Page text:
• admin - Hi Tina! Thank you so much for stumbling across Finding Ninee! You have no idea how much it means to me that I’m finally reaching the people I wanted to reach when I started this a few months ago. There are times I’m discouraged as I don’t really know how to reach YOU and yet, here you are. Thank you huge for finding us. And I’d love to hear more about your story, if you want to share it…November 13, 2012 – 11:44 pmReplyCancel

  • Tina - Hi! Here is my story, and I will try to make a long story as short as possible!

    When my partner and I first fell pregnant, we were, of course, thrilled and thought nothing could go wrong, but sadly, everything did go wrong. My sister was diagnosed with stage four ovarian cancer and died four month later (she had found out WAY too late to go into remission) and right after she died, at 23 weeks pregnant, we lost our son, due to an apparent incompetent cervix.

    It took quite a bit of time to pick up the pieces. We moved on, I took some time off work, and eventually we bought a big 150 year old home in west end Toronto, that needs a lot of work. Things were looking up. We had the life we wanted, cycling to work, walking to the coffee shops, markets, butchers and parks, drinking lots of wine and having bbqs.
    When we fell pregnant again, I went to our family doctor and insisted on being placed in the best high-risk pregnancy clinic in Toronto. And, being a big city in a country with great health care, there are plenty, so I was so lucky to have my wonderful doc, Dr Whittle. She really helped me make sense of our loss, monitored my cervix weekly, sometimes twice a week, and recommended a cerclage at 21 weeks. I signed up. I totally trusted her.

    We had Max, our beautiful, wonderful son in April 2010. He hit all of his milestones just fine….except talking and gestures. I don’t think he really pointed at all until about 16 months, and it was only at pictures in books, and his first word with meaning was at 15 months, “Daddy” His idol, of course!

    He is now exactly 31 months, 2 and a half years old. His pediatrician flipped out when he was 12 months old, told me to get him in speech therapy that I should talk to him more, talk to him non stop and that we should only speak English at home. Well, that wasn’t going to happen. I would say we are a typical Toronto family, where several languages flow easily in the household. I refused to change that. I also really hated the suggestion of talking to him more, I am such a quiet person, it was really difficult for me to do.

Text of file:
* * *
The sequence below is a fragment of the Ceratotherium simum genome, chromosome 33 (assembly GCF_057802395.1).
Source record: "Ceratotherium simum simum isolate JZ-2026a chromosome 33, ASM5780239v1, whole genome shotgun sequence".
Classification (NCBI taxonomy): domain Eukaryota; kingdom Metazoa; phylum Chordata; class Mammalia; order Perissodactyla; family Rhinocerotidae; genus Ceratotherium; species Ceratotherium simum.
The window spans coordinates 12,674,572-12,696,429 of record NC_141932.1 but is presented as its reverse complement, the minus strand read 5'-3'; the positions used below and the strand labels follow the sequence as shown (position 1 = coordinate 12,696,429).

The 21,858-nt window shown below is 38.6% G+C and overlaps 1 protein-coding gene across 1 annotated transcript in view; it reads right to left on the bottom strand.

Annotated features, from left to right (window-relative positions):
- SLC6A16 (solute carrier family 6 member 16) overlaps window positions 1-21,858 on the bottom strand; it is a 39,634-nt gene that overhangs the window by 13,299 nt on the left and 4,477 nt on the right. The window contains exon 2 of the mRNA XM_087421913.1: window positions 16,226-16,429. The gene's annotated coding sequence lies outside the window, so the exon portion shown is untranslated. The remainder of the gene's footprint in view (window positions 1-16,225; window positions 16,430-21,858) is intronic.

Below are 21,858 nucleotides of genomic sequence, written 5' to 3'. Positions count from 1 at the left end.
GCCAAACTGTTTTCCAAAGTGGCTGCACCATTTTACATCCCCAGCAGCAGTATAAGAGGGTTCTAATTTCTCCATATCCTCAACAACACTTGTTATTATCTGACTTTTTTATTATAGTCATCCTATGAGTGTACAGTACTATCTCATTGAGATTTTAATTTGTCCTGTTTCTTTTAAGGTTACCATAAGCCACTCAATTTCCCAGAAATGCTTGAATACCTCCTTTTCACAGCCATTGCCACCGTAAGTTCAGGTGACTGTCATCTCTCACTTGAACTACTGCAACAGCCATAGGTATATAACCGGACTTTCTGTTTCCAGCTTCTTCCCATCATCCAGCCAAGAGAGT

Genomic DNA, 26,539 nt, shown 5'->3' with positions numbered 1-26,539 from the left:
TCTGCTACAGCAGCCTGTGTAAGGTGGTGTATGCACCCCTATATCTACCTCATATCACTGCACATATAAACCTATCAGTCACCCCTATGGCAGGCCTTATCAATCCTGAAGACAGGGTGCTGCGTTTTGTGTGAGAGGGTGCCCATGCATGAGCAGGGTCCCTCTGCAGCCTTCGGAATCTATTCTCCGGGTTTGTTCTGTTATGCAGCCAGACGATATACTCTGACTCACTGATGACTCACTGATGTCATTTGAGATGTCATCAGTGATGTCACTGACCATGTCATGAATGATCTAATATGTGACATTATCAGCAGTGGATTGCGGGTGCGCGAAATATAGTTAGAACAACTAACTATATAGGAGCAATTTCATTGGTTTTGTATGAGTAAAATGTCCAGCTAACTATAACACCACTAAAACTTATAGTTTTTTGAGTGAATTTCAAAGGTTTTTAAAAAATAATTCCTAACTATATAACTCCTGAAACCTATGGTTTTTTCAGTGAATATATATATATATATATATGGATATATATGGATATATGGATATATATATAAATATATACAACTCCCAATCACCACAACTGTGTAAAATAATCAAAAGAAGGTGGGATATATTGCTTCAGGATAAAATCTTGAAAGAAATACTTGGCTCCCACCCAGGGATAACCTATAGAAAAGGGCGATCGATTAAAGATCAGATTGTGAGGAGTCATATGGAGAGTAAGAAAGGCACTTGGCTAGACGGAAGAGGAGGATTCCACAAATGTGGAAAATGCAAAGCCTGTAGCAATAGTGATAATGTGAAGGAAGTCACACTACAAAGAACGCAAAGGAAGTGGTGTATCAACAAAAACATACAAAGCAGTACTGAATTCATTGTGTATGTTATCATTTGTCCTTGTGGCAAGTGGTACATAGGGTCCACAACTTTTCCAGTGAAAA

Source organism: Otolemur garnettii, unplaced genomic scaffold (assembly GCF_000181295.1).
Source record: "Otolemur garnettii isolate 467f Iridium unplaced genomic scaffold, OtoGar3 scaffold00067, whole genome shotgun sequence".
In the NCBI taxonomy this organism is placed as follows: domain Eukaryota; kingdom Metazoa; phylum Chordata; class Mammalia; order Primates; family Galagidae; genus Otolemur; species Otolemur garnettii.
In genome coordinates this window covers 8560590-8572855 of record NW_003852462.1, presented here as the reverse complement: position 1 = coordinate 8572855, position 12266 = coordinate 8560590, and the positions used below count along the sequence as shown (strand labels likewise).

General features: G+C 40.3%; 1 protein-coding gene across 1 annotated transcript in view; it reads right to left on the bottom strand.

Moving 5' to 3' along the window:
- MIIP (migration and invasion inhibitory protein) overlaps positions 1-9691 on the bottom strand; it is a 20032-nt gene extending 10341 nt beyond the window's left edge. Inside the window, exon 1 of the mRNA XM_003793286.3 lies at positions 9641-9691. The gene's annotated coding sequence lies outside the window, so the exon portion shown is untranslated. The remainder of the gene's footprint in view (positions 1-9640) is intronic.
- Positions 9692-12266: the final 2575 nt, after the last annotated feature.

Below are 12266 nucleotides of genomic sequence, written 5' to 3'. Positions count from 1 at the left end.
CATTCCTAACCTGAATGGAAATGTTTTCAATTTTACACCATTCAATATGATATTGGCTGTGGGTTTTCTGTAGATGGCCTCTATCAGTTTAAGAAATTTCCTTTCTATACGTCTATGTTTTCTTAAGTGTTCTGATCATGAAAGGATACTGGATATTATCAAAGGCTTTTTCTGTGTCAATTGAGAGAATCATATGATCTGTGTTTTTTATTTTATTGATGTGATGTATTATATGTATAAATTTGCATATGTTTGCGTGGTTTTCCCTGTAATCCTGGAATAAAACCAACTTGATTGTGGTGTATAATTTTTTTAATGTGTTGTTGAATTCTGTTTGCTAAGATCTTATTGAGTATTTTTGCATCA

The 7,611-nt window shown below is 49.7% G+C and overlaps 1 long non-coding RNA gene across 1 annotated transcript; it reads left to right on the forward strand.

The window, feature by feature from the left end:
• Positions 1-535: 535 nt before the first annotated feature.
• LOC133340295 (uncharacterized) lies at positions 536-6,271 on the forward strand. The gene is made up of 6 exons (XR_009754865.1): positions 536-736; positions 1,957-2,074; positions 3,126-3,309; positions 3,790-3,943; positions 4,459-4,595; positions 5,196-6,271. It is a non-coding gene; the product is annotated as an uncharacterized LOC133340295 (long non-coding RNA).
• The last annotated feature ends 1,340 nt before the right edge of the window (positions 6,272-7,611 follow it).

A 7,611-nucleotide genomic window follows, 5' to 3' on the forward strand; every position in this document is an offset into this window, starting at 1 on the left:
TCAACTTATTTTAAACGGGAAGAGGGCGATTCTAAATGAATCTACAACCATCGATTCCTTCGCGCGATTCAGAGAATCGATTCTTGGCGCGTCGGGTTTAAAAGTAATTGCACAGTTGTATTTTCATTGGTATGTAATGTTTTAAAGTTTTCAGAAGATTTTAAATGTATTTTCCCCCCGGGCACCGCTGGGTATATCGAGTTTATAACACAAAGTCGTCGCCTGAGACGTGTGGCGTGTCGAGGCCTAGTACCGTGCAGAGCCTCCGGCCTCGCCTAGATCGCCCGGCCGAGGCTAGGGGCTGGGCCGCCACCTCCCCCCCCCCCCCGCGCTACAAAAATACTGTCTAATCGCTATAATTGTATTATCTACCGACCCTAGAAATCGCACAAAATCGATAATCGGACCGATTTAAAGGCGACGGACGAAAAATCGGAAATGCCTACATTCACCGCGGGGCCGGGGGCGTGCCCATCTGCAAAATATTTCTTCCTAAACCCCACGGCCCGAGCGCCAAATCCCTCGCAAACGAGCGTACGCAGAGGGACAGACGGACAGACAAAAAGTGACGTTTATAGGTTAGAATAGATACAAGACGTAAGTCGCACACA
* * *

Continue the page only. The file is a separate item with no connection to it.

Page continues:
When Max started daycare part time at 18 months, they told me he did “follow” the other kids enough. He wasn’t like the other kids.

    There is SO much to say about Max’s story, but I will tell you where we are right now:

    I have not had him assessed by a developmental pediatrician, I feel he is too young. I was thinking around 3 and a half would be a better time

    He is in Speech Therapy, a therapist started coming to our house weekly, he has just started. He says words, and sometimes two words together, but not “Mommy up, or Max hungry” which I suppose is what he should be doing. He says “open door” and “jacket on” and things like that.

    He can say plenty to words, and uses them correctly, but still has trouble communicating. For example, tonight when he finished his little bowl of goldfish (you know those little crackers kids go bananas for) instead of asking for “more” which he know, he just started crying in frustration at having an empty bowl.

    He is very happy and easy going, generally, although he has the occasional fit. He enjoys kicking a ball and puzzles, he is very engaged in us, his parents, and gives the people he knows hugs and kisses. He has a good sense of humour too. But at the same time he isn’t social (which they say at daycare isn’t normal) he has sensory issues, he chews on many things, he runs around the fence at the playground, and sometimes lies on the floor when he plays. Overall, I can see other kids his age are “ahead” and it guts me.

    What am I doing? Obsessing, worrying, being upset. I also considering an occupational therapist, and am looking for new daycare, somewhere with less kids, and with more of a Montessori approach, which is about individual development, not just the group.

    Right now, I am pregnant (at 42!!!!!), and yes, once again I have a cerclage and its a boy! I worry, what if we have the same issues? What will happen to my little Max in the future?

    I do not believe Max is on the Spectrum, it just doesn’t fit (and man, have I read A LOT). I have had someone suggest Sensory Processing Disorder, and am reading a book on that, but too be honest, it sounds confusing and broad.